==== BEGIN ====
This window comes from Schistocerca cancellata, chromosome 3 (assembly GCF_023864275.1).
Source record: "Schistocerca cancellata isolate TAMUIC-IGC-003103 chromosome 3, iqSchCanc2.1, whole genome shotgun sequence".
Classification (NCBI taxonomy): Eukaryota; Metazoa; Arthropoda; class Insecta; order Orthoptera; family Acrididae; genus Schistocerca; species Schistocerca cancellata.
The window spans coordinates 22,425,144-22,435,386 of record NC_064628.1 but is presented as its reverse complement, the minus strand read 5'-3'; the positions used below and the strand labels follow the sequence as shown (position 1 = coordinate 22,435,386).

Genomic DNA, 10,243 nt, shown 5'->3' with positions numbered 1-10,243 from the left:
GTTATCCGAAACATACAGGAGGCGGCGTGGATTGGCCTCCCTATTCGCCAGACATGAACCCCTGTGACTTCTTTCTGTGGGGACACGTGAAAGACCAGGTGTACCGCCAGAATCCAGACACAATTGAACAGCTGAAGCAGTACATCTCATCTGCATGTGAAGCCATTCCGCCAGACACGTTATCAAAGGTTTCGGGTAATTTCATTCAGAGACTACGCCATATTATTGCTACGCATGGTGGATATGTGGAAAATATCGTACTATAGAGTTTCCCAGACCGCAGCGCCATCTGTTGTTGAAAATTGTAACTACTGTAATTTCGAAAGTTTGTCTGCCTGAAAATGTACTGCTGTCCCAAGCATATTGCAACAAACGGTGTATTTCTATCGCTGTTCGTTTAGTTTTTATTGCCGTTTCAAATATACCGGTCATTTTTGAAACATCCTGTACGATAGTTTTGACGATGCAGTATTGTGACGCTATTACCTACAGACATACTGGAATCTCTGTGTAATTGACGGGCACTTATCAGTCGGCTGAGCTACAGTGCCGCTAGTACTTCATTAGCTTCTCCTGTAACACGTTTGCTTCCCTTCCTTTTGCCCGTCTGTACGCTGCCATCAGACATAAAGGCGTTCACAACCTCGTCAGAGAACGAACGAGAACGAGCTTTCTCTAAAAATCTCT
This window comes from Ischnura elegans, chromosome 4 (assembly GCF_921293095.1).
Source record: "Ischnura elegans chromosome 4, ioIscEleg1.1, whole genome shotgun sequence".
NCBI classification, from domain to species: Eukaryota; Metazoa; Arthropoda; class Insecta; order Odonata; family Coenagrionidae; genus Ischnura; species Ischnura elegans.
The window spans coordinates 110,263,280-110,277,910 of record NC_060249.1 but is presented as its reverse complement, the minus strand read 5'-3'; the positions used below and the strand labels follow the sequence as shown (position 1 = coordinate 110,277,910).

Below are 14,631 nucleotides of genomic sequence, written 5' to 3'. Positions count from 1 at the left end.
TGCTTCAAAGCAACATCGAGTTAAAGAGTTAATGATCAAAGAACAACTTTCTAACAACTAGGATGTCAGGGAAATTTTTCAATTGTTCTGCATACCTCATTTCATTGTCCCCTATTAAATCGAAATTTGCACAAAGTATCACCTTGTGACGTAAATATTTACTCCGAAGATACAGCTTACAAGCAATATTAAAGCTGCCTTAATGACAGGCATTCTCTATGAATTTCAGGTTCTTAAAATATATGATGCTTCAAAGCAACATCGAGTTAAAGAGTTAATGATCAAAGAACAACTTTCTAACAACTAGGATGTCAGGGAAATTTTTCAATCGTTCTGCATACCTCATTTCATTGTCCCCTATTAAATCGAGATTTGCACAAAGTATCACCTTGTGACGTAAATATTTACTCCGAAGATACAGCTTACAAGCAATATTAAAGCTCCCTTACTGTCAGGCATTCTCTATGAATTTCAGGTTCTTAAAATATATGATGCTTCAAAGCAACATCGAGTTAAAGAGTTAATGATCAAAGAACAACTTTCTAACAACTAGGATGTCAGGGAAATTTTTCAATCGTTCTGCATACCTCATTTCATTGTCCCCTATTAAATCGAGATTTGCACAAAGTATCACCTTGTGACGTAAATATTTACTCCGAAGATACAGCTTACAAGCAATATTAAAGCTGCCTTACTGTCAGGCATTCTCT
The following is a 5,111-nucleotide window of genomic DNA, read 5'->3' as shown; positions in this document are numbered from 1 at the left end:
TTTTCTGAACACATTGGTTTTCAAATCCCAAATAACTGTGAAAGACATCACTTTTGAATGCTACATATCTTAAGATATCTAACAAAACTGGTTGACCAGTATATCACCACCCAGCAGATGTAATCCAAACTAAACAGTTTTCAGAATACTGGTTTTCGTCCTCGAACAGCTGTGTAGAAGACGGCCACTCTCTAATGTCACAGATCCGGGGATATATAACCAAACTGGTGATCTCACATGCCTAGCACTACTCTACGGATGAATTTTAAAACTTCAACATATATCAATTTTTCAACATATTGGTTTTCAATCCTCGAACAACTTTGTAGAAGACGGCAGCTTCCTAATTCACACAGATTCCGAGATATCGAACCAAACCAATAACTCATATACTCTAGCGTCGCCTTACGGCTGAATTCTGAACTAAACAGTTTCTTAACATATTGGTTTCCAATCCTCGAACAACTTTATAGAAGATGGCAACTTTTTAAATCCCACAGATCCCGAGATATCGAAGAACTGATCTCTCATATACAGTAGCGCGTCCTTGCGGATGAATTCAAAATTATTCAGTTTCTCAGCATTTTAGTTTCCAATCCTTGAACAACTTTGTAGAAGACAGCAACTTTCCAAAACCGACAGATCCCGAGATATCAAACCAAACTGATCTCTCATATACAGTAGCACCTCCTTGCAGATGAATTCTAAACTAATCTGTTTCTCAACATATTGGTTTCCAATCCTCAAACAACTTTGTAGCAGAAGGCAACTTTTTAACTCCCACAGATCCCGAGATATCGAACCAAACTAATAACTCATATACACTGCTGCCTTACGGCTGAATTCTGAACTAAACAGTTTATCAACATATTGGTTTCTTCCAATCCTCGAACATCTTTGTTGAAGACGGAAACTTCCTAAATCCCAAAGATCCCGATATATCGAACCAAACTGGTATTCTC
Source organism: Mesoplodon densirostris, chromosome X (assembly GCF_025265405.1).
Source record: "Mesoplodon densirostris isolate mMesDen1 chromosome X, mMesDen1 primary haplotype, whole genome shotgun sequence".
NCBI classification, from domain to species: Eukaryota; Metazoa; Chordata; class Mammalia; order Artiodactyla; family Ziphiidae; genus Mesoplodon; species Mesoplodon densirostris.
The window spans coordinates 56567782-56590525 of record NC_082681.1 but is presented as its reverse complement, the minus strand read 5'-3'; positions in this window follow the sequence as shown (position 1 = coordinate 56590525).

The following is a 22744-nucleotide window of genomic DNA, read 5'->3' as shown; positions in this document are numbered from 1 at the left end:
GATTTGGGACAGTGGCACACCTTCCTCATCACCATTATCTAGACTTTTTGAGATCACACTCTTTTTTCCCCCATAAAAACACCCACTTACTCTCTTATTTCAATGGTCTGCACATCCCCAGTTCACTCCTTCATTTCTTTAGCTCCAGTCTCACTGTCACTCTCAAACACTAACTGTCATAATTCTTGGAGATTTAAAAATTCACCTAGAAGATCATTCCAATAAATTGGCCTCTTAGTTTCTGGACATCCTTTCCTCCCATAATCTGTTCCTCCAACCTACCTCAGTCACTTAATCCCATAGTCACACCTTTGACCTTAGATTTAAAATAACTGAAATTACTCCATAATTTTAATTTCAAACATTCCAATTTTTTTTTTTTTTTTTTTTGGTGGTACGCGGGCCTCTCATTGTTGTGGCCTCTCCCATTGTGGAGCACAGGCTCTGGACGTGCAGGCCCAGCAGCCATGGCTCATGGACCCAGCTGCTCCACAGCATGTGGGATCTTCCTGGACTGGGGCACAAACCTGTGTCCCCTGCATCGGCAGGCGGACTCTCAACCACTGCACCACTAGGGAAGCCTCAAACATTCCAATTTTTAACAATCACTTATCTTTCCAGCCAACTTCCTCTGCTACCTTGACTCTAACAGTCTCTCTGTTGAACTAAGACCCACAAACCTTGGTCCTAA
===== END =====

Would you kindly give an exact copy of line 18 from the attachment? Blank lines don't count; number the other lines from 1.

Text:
The window spans coordinates 56567782-56590525 of record NC_082681.1 but is presented as its reverse complement, the minus strand read 5'-3'; positions in this window follow the sequence as shown (position 1 = coordinate 56590525).